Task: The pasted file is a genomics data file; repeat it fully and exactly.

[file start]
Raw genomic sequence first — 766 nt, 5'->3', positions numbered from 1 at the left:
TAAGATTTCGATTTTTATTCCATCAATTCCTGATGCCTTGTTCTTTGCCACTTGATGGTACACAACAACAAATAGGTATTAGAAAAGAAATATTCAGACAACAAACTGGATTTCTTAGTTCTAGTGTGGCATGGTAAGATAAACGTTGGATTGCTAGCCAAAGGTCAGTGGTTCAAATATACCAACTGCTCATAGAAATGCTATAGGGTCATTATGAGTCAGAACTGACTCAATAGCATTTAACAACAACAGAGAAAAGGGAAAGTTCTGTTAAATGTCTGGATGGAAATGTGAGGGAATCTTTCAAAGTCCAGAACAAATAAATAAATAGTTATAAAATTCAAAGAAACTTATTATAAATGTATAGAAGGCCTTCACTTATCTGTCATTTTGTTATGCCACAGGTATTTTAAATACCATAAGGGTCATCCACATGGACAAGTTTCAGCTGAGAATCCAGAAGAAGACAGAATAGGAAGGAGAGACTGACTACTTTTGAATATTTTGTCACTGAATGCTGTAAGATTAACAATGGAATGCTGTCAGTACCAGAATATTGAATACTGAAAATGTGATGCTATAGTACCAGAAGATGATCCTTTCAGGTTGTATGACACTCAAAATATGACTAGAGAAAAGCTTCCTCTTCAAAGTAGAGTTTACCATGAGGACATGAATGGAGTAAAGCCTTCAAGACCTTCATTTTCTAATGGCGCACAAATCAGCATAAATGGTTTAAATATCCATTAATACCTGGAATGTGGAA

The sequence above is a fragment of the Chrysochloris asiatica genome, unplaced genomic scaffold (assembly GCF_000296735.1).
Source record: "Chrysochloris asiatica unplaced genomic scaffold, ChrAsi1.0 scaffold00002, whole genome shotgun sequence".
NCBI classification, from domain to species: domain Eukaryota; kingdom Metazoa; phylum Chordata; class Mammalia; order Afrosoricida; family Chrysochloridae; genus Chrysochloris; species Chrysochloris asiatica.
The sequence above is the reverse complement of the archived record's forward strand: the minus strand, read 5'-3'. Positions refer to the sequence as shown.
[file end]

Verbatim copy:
Raw genomic sequence first — 766 nt, 5'->3', positions numbered from 1 at the left:
TAAGATTTCGATTTTTATTCCATCAATTCCTGATGCCTTGTTCTTTGCCACTTGATGGTACACAACAACAAATAGGTATTAGAAAAGAAATATTCAGACAACAAACTGGATTTCTTAGTTCTAGTGTGGCATGGTAAGATAAACGTTGGATTGCTAGCCAAAGGTCAGTGGTTCAAATATACCAACTGCTCATAGAAATGCTATAGGGTCATTATGAGTCAGAACTGACTCAATAGCATTTAACAACAACAGAGAAAAGGGAAAGTTCTGTTAAATGTCTGGATGGAAATGTGAGGGAATCTTTCAAAGTCCAGAACAAATAAATAAATAGTTATAAAATTCAAAGAAACTTATTATAAATGTATAGAAGGCCTTCACTTATCTGTCATTTTGTTATGCCACAGGTATTTTAAATACCATAAGGGTCATCCACATGGACAAGTTTCAGCTGAGAATCCAGAAGAAGACAGAATAGGAAGGAGAGACTGACTACTTTTGAATATTTTGTCACTGAATGCTGTAAGATTAACAATGGAATGCTGTCAGTACCAGAATATTGAATACTGAAAATGTGATGCTATAGTACCAGAAGATGATCCTTTCAGGTTGTATGACACTCAAAATATGACTAGAGAAAAGCTTCCTCTTCAAAGTAGAGTTTACCATGAGGACATGAATGGAGTAAAGCCTTCAAGACCTTCATTTTCTAATGGCGCACAAATCAGCATAAATGGTTTAAATATCCATTAATACCTGGAATGTGGAA

The sequence above is a fragment of the Chrysochloris asiatica genome, unplaced genomic scaffold (assembly GCF_000296735.1).
Source record: "Chrysochloris asiatica unplaced genomic scaffold, ChrAsi1.0 scaffold00002, whole genome shotgun sequence".
NCBI classification, from domain to species: domain Eukaryota; kingdom Metazoa; phylum Chordata; class Mammalia; order Afrosoricida; family Chrysochloridae; genus Chrysochloris; species Chrysochloris asiatica.
The sequence above is the reverse complement of the archived record's forward strand: the minus strand, read 5'-3'. Positions refer to the sequence as shown.